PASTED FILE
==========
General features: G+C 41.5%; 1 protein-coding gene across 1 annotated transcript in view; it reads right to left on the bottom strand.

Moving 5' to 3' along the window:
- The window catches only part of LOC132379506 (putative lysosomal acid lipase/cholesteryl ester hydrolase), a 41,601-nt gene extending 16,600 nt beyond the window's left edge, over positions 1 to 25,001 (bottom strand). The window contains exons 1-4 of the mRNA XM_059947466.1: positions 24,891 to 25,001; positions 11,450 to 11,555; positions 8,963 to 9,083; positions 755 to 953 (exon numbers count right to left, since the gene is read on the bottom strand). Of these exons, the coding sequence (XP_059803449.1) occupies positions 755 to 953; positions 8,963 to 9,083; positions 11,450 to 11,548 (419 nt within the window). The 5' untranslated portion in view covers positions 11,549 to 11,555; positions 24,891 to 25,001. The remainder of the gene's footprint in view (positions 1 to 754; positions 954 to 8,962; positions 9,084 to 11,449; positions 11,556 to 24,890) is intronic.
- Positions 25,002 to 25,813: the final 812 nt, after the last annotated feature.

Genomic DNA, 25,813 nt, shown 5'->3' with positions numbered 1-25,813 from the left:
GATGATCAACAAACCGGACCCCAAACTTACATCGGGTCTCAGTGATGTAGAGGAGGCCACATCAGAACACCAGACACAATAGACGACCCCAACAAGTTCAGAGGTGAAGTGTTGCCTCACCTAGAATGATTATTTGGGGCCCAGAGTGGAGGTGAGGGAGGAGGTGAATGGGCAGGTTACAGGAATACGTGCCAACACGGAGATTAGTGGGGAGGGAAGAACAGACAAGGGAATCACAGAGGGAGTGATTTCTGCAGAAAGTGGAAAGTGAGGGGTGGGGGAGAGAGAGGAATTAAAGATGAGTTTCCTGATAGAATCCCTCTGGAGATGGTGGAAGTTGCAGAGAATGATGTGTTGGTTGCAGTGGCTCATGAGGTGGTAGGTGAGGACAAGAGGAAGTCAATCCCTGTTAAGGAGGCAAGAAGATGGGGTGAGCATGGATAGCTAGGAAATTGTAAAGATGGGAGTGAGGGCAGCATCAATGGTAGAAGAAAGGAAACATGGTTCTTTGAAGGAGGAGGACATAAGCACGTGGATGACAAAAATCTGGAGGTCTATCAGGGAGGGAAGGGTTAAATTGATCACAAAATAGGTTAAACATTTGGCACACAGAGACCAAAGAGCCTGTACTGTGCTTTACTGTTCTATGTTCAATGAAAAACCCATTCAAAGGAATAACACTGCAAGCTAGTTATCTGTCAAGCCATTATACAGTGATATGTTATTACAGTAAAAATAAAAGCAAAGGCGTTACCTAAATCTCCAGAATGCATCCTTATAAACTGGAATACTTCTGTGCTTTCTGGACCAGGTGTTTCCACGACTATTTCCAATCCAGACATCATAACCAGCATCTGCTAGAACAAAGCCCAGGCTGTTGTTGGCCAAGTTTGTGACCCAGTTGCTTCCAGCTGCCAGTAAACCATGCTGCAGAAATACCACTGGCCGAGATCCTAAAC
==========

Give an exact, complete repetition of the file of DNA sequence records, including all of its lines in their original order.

General features: G+C 41.5%; 1 protein-coding gene across 1 annotated transcript in view; it reads right to left on the bottom strand.

Moving 5' to 3' along the window:
- The window catches only part of LOC132379506 (putative lysosomal acid lipase/cholesteryl ester hydrolase), a 41,601-nt gene extending 16,600 nt beyond the window's left edge, over positions 1 to 25,001 (bottom strand). The window contains exons 1-4 of the mRNA XM_059947466.1: positions 24,891 to 25,001; positions 11,450 to 11,555; positions 8,963 to 9,083; positions 755 to 953 (exon numbers count right to left, since the gene is read on the bottom strand). Of these exons, the coding sequence (XP_059803449.1) occupies positions 755 to 953; positions 8,963 to 9,083; positions 11,450 to 11,548 (419 nt within the window). The 5' untranslated portion in view covers positions 11,549 to 11,555; positions 24,891 to 25,001. The remainder of the gene's footprint in view (positions 1 to 754; positions 954 to 8,962; positions 9,084 to 11,449; positions 11,556 to 24,890) is intronic.
- Positions 25,002 to 25,813: the final 812 nt, after the last annotated feature.

Genomic DNA, 25,813 nt, shown 5'->3' with positions numbered 1-25,813 from the left:
GATGATCAACAAACCGGACCCCAAACTTACATCGGGTCTCAGTGATGTAGAGGAGGCCACATCAGAACACCAGACACAATAGACGACCCCAACAAGTTCAGAGGTGAAGTGTTGCCTCACCTAGAATGATTATTTGGGGCCCAGAGTGGAGGTGAGGGAGGAGGTGAATGGGCAGGTTACAGGAATACGTGCCAACACGGAGATTAGTGGGGAGGGAAGAACAGACAAGGGAATCACAGAGGGAGTGATTTCTGCAGAAAGTGGAAAGTGAGGGGTGGGGGAGAGAGAGGAATTAAAGATGAGTTTCCTGATAGAATCCCTCTGGAGATGGTGGAAGTTGCAGAGAATGATGTGTTGGTTGCAGTGGCTCATGAGGTGGTAGGTGAGGACAAGAGGAAGTCAATCCCTGTTAAGGAGGCAAGAAGATGGGGTGAGCATGGATAGCTAGGAAATTGTAAAGATGGGAGTGAGGGCAGCATCAATGGTAGAAGAAAGGAAACATGGTTCTTTGAAGGAGGAGGACATAAGCACGTGGATGACAAAAATCTGGAGGTCTATCAGGGAGGGAAGGGTTAAATTGATCACAAAATAGGTTAAACATTTGGCACACAGAGACCAAAGAGCCTGTACTGTGCTTTACTGTTCTATGTTCAATGAAAAACCCATTCAAAGGAATAACACTGCAAGCTAGTTATCTGTCAAGCCATTATACAGTGATATGTTATTACAGTAAAAATAAAAGCAAAGGCGTTACCTAAATCTCCAGAATGCATCCTTATAAACTGGAATACTTCTGTGCTTTCTGGACCAGGTGTTTCCACGACTATTTCCAATCCAGACATCATAACCAGCATCTGCTAGAACAAAGCCCAGGCTGTTGTTGGCCAAGTTTGTGACCCAGTTGCTTCCAGCTGCCAGTAAACCATGCTGCAGAAATACCACTGGCCGAGATCCTAAAC